The last trial of peers in the House of Lords was in 1935, when Lord de Clifford was tried for motor manslaughter. In 1948, the Criminal Justice Act abolished the use of special courts for trials of peers. Now, peers are tried by regular juries.

The House of Lords also has the power to try impeachments. The House of Commons decides on "Articles of Impeachment," which are then brought before the House of Lords. Originally, the House of Lords held that it could only try peers upon impeachment. In 1681, however, the Commons passed a resolution arguing that they could impeach any peer or commoner they pleased, and for any crime, whether treason, a felony or a misdemeanour.

Normally, the Lord Chancellor presides at the trial. If, however, a peer is tried for high treason, the Lord High Steward presides. The House of Lords may decide the case by a simple majority. When the Commons demand judgment, but not earlier, the Lords may proceed to pronounce the sentence against the accused. It is possible for the House of Commons to refuse to press for judgment, in which case the accused, though convicted, is not subjected to punishment.

The accused may not, under the Act of Settlement 1701, plead a pardon to avoid trial in the House of Lords; the same rule does not apply in the lower courts. A convict, however, may be pardoned by the Sovereign. This practice differs from that of many other nations. For instance, in the United States, the President may not issue pardons in cases of impeachment. The Senate can do no more than remove the accused from office and bar him from future offices of public trust or honour, though the accused remains liable to trial and punishment in the lower courts after removal from office. In the United Kingdom, however, the impeachment trial is like any other trial: the House of Lords may impose the same sentence as any lower court, and the Sovereign may pardon the individual convicted upon impeachment like any other convict.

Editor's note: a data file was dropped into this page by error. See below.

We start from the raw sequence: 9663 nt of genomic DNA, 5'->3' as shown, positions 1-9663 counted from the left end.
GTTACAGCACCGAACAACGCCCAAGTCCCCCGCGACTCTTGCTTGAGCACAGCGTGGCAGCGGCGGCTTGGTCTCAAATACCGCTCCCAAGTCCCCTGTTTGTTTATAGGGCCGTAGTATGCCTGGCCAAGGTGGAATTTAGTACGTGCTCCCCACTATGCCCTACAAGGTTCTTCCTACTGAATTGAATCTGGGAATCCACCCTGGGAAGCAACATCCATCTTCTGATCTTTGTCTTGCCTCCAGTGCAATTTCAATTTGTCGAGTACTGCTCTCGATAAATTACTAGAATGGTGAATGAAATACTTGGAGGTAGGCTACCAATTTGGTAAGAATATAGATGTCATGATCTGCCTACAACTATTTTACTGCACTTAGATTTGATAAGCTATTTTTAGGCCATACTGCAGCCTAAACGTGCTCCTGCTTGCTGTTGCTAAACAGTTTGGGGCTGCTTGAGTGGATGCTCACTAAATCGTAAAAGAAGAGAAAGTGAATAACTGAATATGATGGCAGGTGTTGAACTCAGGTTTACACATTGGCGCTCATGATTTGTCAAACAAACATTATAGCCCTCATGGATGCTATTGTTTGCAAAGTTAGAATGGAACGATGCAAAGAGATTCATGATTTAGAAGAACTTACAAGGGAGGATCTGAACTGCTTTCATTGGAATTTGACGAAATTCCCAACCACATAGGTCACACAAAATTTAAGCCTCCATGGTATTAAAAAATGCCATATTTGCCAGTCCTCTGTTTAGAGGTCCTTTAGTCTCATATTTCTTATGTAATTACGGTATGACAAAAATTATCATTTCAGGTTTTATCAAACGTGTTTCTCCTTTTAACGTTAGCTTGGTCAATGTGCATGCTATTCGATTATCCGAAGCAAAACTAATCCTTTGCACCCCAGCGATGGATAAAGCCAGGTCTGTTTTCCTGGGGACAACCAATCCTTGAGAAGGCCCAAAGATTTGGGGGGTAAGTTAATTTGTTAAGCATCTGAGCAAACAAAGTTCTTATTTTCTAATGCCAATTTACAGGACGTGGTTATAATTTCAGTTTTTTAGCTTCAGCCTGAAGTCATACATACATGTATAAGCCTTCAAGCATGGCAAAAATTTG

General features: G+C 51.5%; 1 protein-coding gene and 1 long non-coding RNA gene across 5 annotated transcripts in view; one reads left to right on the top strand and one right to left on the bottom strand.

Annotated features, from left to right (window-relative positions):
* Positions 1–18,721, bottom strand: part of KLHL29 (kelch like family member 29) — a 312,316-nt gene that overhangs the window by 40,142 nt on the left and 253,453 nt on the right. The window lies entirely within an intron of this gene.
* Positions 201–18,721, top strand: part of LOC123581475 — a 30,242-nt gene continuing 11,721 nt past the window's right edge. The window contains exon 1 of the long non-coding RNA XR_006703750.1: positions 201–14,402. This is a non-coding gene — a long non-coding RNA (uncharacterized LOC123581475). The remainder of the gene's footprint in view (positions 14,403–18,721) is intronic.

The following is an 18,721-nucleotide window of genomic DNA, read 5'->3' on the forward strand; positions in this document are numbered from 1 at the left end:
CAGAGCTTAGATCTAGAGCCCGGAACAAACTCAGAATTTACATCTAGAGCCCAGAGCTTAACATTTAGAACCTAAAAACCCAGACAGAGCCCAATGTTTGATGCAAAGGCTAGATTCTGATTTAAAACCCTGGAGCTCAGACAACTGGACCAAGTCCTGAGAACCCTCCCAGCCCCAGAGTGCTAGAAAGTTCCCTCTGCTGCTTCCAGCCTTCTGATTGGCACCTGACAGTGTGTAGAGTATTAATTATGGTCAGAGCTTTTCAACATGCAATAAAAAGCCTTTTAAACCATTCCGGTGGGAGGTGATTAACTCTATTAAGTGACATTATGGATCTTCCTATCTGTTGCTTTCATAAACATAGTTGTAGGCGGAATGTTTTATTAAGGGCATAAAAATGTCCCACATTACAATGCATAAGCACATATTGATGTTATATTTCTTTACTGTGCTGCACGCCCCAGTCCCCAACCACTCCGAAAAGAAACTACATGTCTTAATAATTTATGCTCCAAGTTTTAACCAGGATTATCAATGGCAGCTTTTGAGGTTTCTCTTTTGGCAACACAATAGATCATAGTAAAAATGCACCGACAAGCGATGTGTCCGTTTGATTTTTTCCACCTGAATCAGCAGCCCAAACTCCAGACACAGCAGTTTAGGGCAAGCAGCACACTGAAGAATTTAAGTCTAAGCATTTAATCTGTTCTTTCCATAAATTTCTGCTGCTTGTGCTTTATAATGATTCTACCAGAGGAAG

Impeachment was originally used to try those who were too powerful to come before the ordinary courts. During the reign of the Lancastrians, impeachments were very frequent, but they reduced under the Tudors, when bills of attainder became the preferred method. During the reign of the Stuarts, impeachment was revived; Parliament used it as a tool against the King's ministers during a time when it felt it needed to resist the tyranny of the Crown. The last impeachment trials were of Warren Hastings from 1788 to 1795 and the Viscount Melville in 1806.

Peerage Claims